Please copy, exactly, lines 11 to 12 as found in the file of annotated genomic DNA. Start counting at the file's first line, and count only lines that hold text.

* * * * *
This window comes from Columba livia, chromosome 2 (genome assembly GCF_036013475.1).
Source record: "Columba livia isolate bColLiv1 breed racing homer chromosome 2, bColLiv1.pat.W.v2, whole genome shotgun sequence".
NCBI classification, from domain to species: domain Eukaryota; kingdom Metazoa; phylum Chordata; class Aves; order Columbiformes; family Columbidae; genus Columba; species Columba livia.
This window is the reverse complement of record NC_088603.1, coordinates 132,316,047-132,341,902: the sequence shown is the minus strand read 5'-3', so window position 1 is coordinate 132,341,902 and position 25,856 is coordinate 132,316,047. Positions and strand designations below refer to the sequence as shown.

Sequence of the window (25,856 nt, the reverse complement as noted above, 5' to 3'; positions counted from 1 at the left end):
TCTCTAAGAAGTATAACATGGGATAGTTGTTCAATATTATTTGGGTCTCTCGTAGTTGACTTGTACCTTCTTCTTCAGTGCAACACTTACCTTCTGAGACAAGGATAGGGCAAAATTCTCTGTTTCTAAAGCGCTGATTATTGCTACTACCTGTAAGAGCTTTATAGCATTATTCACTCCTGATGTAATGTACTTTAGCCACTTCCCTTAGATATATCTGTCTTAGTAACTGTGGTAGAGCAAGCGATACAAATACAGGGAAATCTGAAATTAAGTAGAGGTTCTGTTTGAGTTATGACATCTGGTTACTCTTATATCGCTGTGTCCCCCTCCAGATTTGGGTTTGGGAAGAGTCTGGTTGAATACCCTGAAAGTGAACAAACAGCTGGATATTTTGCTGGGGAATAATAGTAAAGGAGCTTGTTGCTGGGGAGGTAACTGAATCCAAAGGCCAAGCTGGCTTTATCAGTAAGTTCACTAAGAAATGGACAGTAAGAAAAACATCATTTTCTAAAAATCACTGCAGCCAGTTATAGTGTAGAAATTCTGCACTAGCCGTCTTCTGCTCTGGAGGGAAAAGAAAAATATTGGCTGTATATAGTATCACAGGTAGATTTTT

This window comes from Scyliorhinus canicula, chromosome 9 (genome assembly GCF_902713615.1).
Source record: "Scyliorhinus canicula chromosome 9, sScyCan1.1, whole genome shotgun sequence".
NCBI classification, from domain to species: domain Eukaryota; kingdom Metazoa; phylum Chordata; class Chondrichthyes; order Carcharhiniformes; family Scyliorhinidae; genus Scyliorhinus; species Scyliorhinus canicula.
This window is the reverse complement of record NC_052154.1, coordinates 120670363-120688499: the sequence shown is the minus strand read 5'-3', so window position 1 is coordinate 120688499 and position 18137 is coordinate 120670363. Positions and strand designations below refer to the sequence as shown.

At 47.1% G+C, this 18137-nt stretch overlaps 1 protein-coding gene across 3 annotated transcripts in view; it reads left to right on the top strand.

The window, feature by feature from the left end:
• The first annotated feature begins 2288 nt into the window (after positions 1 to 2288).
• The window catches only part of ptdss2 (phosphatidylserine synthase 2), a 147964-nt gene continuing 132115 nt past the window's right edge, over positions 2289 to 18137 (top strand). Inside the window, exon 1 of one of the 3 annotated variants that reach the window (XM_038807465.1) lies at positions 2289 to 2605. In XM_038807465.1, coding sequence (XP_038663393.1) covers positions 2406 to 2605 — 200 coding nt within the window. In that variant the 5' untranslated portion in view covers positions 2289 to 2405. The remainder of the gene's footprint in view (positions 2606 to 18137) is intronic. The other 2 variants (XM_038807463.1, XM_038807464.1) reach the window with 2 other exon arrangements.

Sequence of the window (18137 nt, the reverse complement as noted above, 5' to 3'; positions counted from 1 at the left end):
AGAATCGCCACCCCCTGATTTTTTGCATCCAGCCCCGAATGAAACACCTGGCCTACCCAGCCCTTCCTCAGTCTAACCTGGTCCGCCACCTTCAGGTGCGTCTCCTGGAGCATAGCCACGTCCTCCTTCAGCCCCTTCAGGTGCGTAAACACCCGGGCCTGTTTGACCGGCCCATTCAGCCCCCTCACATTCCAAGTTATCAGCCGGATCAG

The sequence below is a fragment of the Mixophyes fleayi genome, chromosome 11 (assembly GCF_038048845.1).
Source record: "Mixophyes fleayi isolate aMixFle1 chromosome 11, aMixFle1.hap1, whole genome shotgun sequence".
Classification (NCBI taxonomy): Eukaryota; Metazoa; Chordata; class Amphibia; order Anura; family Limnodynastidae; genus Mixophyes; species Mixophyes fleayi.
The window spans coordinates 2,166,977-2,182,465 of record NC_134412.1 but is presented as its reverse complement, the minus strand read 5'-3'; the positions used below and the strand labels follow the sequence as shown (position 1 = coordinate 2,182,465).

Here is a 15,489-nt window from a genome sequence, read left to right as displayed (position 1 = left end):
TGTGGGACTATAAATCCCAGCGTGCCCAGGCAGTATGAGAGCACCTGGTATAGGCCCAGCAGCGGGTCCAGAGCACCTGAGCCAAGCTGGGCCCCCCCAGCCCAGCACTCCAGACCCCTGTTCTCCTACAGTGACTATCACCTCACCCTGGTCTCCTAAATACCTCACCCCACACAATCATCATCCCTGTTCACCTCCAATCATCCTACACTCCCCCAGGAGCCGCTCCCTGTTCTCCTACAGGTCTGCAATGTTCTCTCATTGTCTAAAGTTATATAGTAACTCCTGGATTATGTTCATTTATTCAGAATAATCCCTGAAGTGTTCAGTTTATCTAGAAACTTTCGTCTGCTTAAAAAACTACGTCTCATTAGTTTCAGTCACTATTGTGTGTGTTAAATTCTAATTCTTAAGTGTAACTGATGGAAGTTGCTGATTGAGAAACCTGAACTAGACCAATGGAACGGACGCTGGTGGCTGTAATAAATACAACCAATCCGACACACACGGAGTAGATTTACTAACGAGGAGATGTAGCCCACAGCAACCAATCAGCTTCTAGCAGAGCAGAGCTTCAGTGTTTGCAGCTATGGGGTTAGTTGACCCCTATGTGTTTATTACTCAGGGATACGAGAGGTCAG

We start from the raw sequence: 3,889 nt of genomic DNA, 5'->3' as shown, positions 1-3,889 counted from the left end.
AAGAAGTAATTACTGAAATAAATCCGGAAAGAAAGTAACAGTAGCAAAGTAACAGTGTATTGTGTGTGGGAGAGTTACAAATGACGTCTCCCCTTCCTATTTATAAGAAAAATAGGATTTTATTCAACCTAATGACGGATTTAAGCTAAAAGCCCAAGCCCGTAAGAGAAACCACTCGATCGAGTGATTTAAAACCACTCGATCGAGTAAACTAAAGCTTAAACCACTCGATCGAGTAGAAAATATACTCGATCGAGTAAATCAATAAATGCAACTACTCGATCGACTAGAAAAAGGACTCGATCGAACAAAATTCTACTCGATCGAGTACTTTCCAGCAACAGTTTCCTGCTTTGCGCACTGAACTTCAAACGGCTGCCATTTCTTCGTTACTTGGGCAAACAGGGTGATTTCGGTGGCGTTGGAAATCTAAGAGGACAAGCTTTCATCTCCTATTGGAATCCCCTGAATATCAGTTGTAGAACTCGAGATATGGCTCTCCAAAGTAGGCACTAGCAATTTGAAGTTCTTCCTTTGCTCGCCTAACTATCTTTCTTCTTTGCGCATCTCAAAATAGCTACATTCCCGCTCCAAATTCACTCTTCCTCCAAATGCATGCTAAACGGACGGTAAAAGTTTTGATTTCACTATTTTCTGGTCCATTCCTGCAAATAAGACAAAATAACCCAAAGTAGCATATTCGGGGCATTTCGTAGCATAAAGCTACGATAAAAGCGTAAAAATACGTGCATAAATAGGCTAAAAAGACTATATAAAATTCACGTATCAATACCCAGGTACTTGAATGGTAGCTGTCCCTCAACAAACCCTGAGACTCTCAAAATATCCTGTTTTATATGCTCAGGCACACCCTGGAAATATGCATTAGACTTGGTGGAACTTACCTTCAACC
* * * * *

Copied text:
At 47.1% G+C, this 18137-nt stretch overlaps 1 protein-coding gene across 3 annotated transcripts in view; it reads left to right on the top strand.

The window, feature by feature from the left end: